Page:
- Operation Enduring Freedom
- Operation Freedom’s Sentinel
- Operation Inherent Resolve
- Operation Iraqi Freedom
- Operation New Dawn
- Operation Odyssey Lightning
- Operation Spartan Shield
- U.S. Africa Command Operations
- U.S. Central Command operations
- The People Behind The Sacrifice
Army Pfc. Brian R. Bates Jr.
Died October 27, 2009 Serving During Operation Enduring Freedom
20, of Gretna, La.; assigned to the 2nd Battalion, 1st Infantry Regiment, 5th Stryker Brigade Combat Team, 2nd Infantry Division, Fort Lewis, Wash.; died Oct. 27 in Loy Kariz, Afghanistan, of wounds sustained when insurgents attacked his vehicle with an improvised explosive device.
2 Louisiana soldiers among 18 honored by Obama
By Janet McConnaughey
The Associated Press
NEW ORLEANS — Two Louisiana soldiers killed in Afghanistan were among 18 fallen service members honored Thursday by President Barack Obama at the Delaware air force base where their bodies were returned home to the U.S.
The bodies of Sgt. Patrick Williamson, 24, of Broussard, and Pfc. Brian Bates, 20, of Gretna in suburban New Orleans, were on the plane met early Thursday by the president at Dover Air Force Base in Delaware.
“Brian met the president. And that’s all that matters. I know he would like that,” his wife, Enjolie Bates, said in a telephone interview from Lakewood, Wash. She said Bates loved his job and the Army.
“He liked the idea of fighting for his country. He thought that’s worth it. He believed in it,” she said.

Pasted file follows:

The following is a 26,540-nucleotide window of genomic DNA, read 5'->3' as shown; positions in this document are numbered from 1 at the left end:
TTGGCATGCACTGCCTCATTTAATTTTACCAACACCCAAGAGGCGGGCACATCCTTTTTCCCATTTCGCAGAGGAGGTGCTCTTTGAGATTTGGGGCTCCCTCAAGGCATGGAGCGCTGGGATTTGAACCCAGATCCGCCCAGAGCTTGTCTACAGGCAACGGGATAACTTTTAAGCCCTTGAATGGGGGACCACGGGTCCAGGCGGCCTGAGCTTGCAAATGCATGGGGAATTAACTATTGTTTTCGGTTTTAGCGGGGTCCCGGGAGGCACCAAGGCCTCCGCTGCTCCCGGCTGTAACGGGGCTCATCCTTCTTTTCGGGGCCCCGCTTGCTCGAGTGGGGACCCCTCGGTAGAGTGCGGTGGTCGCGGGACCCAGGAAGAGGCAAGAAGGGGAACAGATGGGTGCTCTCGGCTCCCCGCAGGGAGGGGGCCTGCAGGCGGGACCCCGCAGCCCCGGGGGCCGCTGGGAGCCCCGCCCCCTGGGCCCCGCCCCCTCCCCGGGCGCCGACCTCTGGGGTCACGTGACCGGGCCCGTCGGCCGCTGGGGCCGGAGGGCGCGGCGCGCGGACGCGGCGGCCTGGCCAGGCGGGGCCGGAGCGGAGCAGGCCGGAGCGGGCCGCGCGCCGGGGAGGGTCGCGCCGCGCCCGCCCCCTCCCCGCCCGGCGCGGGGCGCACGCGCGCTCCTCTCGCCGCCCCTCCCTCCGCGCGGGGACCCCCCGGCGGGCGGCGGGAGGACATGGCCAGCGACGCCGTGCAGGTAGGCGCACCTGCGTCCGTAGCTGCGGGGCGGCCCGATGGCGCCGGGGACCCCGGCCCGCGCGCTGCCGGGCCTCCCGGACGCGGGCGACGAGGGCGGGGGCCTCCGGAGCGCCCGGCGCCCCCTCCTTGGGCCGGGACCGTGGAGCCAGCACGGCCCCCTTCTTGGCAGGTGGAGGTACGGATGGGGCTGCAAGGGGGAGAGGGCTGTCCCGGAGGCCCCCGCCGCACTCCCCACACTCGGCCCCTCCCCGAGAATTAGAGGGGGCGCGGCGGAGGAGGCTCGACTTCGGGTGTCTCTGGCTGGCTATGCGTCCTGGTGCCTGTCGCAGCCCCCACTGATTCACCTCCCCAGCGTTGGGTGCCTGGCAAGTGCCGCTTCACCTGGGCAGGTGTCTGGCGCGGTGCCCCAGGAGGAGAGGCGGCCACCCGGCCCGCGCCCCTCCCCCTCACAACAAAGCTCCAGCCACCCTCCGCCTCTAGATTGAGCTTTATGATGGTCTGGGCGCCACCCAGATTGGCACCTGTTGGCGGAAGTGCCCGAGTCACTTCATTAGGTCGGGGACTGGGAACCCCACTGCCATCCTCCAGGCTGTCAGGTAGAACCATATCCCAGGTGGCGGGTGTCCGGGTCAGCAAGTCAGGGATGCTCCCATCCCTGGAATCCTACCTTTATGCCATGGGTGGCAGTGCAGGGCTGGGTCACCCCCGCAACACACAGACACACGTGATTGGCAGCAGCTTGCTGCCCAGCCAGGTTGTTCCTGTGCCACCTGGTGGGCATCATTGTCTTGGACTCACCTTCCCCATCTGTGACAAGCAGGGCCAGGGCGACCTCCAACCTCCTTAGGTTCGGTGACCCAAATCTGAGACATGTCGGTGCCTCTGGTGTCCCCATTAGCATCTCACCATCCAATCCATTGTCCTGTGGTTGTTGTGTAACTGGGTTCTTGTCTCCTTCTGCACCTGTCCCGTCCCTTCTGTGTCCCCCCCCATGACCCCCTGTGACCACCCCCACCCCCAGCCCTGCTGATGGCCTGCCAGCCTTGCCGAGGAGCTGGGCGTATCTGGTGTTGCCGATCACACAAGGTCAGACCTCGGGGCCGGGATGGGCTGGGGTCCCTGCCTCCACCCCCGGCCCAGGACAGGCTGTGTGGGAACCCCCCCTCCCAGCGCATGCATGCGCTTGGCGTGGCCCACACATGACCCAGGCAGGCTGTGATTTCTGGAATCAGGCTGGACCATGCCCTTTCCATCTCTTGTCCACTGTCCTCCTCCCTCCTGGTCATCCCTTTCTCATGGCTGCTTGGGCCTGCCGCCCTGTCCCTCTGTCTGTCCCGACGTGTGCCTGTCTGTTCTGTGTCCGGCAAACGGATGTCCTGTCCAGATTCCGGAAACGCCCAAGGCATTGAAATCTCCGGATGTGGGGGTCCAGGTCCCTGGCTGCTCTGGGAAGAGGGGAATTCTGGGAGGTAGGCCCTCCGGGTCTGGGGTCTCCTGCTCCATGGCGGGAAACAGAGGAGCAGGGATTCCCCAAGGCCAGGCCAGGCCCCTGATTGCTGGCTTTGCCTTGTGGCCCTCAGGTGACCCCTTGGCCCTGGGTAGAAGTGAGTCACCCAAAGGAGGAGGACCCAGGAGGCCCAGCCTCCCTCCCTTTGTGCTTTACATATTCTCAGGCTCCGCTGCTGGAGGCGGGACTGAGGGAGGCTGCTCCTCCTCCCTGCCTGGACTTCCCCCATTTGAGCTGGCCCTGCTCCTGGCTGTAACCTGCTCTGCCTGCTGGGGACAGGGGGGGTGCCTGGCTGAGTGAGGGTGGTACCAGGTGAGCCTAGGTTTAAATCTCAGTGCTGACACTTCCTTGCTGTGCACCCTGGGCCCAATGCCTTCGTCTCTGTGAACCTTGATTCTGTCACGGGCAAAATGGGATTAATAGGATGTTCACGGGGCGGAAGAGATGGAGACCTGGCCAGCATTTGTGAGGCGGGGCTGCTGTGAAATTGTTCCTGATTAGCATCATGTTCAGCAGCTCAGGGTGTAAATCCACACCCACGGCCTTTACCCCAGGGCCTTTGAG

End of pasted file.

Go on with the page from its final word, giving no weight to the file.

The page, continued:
He planned to make the Army his career, said his grandmother, Marlene O’Briant Tully of Gretna.
Both Bates and Williamson were in the Army’s 5th Stryker Brigade, 2nd Infantry division and were killed Tuesday in Afghanistan, relatives said. Funeral arrangements were incomplete.
Bates drove a Stryker light-armored vehicle, “which he told me was the safest job they had. They hit a bomb. That’s all I know. All seven of them were killed,” Tully said.
Williamson’s father, Leon “Buddy” Williamson, said Thursday that his son recently was promoted to sergeant and was among soldiers in the brigade killed this week in Afghanistan’s Kandahar province.
Williamson said his son was the first member of his family to enlist.
“At the end of the day, he was doing what he wanted,” Williamson said. “He’s wanted to join the Army and be in the infantry since fifth grade.”
He said he didn’t know what had sparked Patrick Williamson’s interest in the Army.
“Patrick lays claim to a badge of honor that very few people can lay claim to: having served his country honorably and well,” he said. “The rest of us can thank him because while the rest of us enjoy the fruits of freedom, he paid the price for it.”
Enjolie Bates said her husband joined the Army to take care of her and their children, Brylie, a 2½-year-old girl, and Braiden, a 1½-year-old boy.
“Braiden, he just started saying ‘Dada,’“ she said.
Tully said her grandson, whom she raised along with his 17-year-old brother, called her weekly. He talked to her Saturday and to his wife on Monday, she said.
She said Jefferson Parish was honoring him by flying flags at half-staff, and she thought it was a “wonderful thing” that an assigned Army escort would be with him until he is buried.
About the president’s decision to meet the airplane, Tully said, “He ought to be there for every last one of them.” A bit later, she said, “Obama needs to do something. Our kids are just dying. For what? What kind of war is this? We’re not trying to win.”